Magic Valley EC News
Electricity Demand Up, Supply Down This Summer
ERCOT forecasts high electricity demand and low reserves

The electric reliability council of Texas is expecting record electricity demand and historically low electricity reserve margins this summer. With demand up and supply down, there’s a risk of rolling blackouts this year.

Total electricity generation capacity in Texas is expected to be 78,154 megawatts this summer. Meanwhile, ERCOT forecasts that peak electricity demand will reach 74,853 MW. That’s a difference of just 3,301 MW of electricity—a tight reserve margin.

Reserve margin is the extra power available to the grid, beyond that required by the projected demand. It exists to absorb a sudden spike in electricity demand or an unexpected loss of generation capacity. ERCOT’s reserve margin target is 13.75%, but it is expecting an actual reserve margin of just 8.4% this summer.

The low reserve margin means there is a risk of rolling blackouts. If electricity demand is higher than expected, or something breaks at a power plant, there may not be enough power to go around. If that’s the case, ERCOT may require rotating outages to prevent a statewide power outage.

ERCOT Emergency Alert Levels

Level 1: Operating reserves drop below 2,300 MW and are not expected to recover within 30 minutes. At this point, ERCOT can call on all available power supplies, including electricity from other grids, if available.


Level 2: Operating reserves fall below 1,750 MW. ERCOT can reduce demand on the grid by interrupting power for large industrial customers that have contractually agreed to have their electricity turned off in an emergency. It can also call on demand response resources.


Level 3: Operating reserves drop below 1,375 MW. If conditions don’t improve within 30 minutes and continue to deteriorate or operating reserves drop below 1,000 MW, ERCOT can order utilities to implement rotating outages.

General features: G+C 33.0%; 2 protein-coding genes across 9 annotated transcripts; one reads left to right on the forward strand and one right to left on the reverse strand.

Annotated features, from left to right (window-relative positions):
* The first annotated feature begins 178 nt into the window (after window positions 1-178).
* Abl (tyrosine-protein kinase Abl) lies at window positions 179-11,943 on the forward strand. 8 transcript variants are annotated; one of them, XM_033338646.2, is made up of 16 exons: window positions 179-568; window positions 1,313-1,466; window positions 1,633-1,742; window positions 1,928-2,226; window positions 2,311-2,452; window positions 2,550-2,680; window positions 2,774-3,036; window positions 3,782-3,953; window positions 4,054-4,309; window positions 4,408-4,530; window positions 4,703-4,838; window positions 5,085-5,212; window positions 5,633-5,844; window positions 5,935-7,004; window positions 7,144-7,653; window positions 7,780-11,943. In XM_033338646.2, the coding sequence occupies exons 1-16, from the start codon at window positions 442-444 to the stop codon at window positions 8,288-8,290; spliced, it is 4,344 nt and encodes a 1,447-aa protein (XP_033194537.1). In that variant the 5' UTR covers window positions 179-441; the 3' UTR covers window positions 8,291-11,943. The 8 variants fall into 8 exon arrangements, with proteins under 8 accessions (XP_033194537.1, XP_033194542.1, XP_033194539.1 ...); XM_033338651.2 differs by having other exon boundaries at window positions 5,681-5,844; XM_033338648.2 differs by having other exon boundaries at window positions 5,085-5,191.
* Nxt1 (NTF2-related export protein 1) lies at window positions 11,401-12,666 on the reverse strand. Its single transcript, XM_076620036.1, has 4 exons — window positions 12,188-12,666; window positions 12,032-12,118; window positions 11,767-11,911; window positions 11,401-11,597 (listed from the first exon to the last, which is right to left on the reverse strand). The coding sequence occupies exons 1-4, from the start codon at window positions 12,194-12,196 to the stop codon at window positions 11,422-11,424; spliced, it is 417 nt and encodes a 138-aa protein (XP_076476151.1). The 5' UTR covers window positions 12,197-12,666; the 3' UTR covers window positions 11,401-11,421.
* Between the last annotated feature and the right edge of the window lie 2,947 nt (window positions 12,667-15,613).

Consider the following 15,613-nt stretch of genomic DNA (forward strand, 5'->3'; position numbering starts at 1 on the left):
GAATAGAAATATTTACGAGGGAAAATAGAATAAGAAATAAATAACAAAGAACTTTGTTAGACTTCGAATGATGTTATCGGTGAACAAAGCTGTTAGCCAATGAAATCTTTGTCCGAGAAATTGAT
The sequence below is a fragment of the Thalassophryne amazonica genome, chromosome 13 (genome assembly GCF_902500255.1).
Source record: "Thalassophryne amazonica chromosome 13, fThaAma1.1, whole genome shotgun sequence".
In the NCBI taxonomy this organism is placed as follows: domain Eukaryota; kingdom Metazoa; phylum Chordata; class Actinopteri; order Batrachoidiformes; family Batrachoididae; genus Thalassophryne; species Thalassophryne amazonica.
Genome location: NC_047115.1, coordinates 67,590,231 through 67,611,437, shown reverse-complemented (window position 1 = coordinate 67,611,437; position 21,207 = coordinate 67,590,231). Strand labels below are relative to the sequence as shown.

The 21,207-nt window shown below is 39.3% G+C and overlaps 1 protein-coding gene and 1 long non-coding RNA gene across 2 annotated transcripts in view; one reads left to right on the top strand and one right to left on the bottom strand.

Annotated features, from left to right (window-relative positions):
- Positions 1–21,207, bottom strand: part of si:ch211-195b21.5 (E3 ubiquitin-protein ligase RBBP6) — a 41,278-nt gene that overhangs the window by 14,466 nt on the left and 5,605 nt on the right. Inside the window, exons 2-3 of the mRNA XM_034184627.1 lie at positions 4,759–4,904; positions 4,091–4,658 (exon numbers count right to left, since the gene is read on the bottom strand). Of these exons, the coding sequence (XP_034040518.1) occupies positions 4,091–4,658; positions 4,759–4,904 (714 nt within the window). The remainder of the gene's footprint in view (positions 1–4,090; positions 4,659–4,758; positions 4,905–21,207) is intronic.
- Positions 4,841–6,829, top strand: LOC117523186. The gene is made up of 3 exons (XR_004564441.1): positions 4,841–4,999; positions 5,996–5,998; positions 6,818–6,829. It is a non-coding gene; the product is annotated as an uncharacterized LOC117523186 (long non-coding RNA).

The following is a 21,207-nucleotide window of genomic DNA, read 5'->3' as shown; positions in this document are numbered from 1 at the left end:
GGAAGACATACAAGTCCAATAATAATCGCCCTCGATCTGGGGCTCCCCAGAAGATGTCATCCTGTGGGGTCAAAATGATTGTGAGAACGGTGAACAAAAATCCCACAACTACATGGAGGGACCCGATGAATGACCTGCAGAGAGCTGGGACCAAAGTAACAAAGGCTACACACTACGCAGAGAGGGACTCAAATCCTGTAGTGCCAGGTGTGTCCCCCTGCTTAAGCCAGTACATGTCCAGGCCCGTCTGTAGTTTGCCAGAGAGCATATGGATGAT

What Are Rotating Outages?

Rotating outages or rolling blackouts are controlled, temporary disruptions in electricity service that rotate by location to help reduce the load on the electric grid. Typically, these disruptions last 10–45 minutes before being rotated to another location.

Rotating outages are rare and only used as a last resort to prevent the risk of a statewide blackout, a much larger and longer outage. In its history, ERCOT has initiated systemwide rotating outages just three times: December 22, 1989, April 17, 2006, and February 2, 2011.

If ERCOT issues an emergency alert to utilities to conduct rotating outages this summer, Magic Valley Electric Cooperative is required to comply. Should that happen, we would systematically rotate outages throughout our system to reduce demand on the state’s electric grid.

Rush Hour Rewards

You have some control over what happens to the electric grid this summer. To help combat peak demand in summer months, June – September, Magic Valley offers a demand response program known as the Rush Hour Rewards program. Members who sign up for this program play a significant role in the operation of the electric grid by helping us reduce and shift their usage during peak periods. If you are interested in learning more about this program, you can visit

You can also help lower the risk of rotating outages by conserving energy during peak hours, usually from 3 to 7 p.m., each day this summer.

Here are just a few tips to help you save energy:

  • Turn your thermostat up 2–3 degrees during peak hours.
  • Only run major appliances, such as your dishwasher, oven, washer or dryer, early in the morning or late in the evening.
  • Keep windows and doors closed and use blinds and drapes to block your home from the sun’s heat.
  • Unplug nonessential electronics and appliances.

TAGS: Magic Valley EC, Energy Efficiency

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